New Delhi: India reached out to countries across the world including neighbouring countries such as Bangladesh to explain its view point on the Citizenship Amendment Act (CAA), saying it is the “internal matter of India”, that it “does not seek to strip anybody of citizenship”, and that it “does not alter the basic structure of the Constitution,” the ministry of external affairs said on Thursday.
The Indian government also conveyed to foreign governments that the CAA provides for “expedited consideration” of citizenship to “persecuted minorities”, adding that it also does not affect existing means of acquiring citizenship available to other communities.
The obvious reference of course was to convey that Muslims from other countries can also be conferred Indian citizenship as per other provisions of law.
In response to a question, the MEA also said India was “not aware” of any Organisation of Islamic Cooperation (OIC) meeting designed to specifically discuss the Kashmir issue.
“We did reach out to countries across all the regions. We did write to our missions and posts to tell them to share our perspectives on CAA to the host Government. There are three to four points that we asked the missions to share — that it is a matter internal to India, that the Act just provides expedited consideration for Indian citizenship to persecuted minorities already in India from Pakistan, Afghanistan and Bangladesh... that it does not affect the existing avenues which are available to other communities from seeking citizenship, that it does not seek to strip anybody ... (of citizenship) from any faith, (that) it does not alter the basic structure of the Constitution,” MEA spokesperson Raveesh Kumar said on Thursday.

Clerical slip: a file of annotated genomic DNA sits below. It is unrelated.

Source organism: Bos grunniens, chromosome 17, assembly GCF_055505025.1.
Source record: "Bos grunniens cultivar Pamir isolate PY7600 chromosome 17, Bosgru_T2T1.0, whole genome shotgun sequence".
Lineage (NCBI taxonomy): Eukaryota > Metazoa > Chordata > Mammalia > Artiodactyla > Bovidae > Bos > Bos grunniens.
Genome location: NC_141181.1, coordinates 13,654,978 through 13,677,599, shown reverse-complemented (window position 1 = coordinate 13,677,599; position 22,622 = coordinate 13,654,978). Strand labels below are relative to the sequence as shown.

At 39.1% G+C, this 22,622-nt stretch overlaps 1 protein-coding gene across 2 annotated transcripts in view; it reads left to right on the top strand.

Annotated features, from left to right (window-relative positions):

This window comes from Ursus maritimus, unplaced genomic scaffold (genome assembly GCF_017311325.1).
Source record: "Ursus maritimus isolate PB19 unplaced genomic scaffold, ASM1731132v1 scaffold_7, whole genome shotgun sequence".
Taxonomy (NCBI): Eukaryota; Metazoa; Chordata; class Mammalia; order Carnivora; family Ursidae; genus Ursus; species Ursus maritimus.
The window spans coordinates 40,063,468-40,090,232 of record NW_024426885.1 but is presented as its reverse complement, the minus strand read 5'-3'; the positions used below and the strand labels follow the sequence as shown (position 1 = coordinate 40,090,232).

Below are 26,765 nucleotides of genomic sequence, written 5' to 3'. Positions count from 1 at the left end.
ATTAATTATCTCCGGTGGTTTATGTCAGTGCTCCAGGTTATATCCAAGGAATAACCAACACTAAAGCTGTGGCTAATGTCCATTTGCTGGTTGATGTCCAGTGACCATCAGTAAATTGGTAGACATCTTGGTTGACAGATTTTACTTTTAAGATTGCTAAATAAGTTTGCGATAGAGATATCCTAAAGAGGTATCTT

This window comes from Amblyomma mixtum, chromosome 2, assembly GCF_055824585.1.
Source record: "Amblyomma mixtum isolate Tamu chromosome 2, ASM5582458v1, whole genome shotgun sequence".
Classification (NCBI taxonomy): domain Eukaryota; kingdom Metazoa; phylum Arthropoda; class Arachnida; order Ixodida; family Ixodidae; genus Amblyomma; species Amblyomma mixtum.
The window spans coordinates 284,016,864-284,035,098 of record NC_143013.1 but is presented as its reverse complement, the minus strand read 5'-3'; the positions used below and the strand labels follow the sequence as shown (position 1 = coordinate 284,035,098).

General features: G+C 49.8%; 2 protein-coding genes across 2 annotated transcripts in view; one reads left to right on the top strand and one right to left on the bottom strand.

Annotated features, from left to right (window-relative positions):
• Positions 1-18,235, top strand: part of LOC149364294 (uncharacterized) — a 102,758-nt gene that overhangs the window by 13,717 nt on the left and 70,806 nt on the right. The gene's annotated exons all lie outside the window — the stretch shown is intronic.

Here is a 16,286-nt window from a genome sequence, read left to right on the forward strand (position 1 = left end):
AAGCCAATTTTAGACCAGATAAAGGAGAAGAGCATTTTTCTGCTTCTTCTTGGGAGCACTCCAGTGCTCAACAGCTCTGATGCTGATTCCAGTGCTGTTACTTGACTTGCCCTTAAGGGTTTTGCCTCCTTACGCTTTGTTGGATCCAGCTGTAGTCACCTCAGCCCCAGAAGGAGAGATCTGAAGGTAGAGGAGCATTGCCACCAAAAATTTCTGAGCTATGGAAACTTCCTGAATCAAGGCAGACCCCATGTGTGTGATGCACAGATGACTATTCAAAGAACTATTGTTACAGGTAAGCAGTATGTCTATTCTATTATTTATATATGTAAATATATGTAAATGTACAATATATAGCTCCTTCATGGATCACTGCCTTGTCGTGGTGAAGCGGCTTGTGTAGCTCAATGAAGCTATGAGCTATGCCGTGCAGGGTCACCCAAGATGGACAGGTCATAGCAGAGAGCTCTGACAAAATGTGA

“We have (also) explained our position to the Bangladesh government,” the MEA spokesperson added.
This was obviously in the context of concerns expressed in certain quarters about whether the CAA controversy would have any adverse fallout on Indo-Bangladesh ties.
Just on Wednesday, Prime Minister Narendra Modi had spoken to leaders of most Saarc countries including Bangladesh Prime Minister Sheikh Hasina.
The government said it had resorted to a “two-pronged strategy”, of reaching out to foreign ambassadors and high commissioners stationed in Delhi and also to foreign governments directly in their capitals through Indian ambassadors and high commissioners posted in those countries.